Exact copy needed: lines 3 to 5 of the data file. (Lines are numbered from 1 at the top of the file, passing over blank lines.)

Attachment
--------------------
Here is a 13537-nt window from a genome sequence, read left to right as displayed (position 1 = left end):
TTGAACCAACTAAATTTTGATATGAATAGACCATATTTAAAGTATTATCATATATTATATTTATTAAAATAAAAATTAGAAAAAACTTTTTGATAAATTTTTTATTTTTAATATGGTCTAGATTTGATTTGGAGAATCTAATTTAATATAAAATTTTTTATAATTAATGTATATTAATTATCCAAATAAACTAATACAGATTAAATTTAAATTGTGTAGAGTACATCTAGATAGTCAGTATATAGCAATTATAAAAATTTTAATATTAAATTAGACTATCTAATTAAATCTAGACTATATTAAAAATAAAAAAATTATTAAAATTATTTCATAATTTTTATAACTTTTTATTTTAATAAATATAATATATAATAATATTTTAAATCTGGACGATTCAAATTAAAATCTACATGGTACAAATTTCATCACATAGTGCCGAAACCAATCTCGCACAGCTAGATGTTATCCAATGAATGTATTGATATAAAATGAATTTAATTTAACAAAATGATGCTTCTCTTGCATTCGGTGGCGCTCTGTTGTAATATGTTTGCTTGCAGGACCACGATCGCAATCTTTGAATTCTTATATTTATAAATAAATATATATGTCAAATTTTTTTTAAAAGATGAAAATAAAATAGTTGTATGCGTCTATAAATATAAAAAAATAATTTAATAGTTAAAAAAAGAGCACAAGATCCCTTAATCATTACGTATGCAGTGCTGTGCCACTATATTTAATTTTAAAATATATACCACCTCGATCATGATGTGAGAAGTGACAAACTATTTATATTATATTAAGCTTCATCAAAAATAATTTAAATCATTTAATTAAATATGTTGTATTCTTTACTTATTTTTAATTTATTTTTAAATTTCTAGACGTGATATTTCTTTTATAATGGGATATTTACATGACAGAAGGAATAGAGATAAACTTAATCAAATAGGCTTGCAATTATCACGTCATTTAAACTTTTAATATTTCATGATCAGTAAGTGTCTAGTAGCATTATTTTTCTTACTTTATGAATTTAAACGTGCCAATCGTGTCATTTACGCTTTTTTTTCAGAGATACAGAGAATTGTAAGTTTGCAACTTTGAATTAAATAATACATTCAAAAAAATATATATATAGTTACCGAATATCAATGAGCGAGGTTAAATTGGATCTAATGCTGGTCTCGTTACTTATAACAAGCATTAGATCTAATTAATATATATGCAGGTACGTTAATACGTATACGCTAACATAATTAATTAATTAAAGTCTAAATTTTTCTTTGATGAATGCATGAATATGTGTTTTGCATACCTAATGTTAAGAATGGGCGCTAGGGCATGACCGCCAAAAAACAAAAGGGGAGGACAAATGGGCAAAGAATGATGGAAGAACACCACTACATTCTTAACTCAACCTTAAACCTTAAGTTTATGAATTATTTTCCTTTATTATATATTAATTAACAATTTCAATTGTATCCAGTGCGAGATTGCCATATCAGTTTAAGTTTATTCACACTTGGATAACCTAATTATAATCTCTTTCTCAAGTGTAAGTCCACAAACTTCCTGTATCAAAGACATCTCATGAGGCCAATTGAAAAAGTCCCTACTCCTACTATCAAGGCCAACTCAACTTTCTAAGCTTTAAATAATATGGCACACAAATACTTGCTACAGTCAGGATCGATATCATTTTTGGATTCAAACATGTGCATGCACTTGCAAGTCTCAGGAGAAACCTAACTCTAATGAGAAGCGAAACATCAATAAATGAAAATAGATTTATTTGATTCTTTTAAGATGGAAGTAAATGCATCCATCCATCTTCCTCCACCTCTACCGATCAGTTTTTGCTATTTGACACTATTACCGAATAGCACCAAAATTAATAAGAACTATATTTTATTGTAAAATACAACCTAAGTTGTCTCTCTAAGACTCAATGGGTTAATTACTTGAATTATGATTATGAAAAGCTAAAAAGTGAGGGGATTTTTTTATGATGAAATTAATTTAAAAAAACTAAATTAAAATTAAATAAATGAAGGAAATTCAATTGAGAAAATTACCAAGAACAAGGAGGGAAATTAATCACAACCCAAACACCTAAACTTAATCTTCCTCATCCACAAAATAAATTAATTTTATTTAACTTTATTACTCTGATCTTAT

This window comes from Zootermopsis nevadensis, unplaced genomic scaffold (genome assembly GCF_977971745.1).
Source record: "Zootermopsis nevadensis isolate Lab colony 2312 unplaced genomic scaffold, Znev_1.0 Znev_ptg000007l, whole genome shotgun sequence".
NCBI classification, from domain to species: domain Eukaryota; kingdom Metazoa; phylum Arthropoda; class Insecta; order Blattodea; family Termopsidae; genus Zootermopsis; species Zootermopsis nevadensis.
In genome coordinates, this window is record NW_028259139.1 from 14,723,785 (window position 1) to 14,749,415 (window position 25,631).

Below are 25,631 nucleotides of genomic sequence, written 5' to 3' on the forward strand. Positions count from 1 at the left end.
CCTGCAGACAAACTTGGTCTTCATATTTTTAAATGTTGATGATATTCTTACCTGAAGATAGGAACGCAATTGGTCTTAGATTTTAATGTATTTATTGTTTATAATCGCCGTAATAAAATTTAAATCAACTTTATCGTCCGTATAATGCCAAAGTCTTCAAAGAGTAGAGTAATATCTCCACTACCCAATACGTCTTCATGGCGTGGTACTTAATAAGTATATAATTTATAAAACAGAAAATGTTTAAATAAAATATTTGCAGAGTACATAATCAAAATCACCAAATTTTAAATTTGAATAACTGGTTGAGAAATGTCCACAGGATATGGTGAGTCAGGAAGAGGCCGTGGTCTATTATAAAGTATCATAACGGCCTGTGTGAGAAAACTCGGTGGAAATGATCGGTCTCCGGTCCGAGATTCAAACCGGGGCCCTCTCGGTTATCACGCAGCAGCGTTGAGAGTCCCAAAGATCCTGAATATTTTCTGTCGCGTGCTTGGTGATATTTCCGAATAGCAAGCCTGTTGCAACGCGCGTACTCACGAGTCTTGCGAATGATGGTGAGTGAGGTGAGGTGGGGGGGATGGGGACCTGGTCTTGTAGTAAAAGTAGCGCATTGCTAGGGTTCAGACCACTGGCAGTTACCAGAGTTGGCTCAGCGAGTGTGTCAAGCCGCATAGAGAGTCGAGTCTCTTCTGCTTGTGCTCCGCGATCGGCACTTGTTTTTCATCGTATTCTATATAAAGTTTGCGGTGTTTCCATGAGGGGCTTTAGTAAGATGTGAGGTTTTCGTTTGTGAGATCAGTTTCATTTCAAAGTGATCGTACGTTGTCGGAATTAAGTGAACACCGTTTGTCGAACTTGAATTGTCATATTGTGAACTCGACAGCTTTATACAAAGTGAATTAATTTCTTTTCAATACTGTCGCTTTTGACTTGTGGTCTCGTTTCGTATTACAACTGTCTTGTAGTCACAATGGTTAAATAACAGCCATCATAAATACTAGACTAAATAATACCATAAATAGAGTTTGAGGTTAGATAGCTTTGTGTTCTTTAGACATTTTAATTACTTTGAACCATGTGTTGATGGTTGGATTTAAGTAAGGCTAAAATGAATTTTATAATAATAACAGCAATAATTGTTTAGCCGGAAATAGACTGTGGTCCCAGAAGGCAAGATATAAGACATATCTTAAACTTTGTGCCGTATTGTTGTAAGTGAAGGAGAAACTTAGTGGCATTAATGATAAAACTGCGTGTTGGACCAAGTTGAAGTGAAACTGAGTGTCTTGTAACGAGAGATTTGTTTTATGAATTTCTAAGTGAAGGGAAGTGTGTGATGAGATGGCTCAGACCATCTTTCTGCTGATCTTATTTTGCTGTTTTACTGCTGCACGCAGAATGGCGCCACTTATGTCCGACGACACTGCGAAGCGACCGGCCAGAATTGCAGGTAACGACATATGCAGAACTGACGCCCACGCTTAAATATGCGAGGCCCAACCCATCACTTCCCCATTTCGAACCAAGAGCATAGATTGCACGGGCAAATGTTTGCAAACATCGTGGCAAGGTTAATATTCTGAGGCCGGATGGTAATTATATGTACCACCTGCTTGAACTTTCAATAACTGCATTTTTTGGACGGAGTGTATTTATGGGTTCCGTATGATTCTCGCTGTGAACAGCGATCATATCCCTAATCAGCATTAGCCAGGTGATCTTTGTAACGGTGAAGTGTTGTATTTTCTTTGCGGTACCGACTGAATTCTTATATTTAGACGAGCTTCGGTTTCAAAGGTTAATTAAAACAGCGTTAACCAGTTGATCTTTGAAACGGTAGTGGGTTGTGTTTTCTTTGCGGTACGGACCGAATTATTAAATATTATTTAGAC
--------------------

This window comes from Zootermopsis nevadensis, unplaced genomic scaffold (genome assembly GCF_977971745.1).
Source record: "Zootermopsis nevadensis isolate Lab colony 2312 unplaced genomic scaffold, Znev_1.0 Znev_ptg000007l, whole genome shotgun sequence".
NCBI classification, from domain to species: domain Eukaryota; kingdom Metazoa; phylum Arthropoda; class Insecta; order Blattodea; family Termopsidae; genus Zootermopsis; species Zootermopsis nevadensis.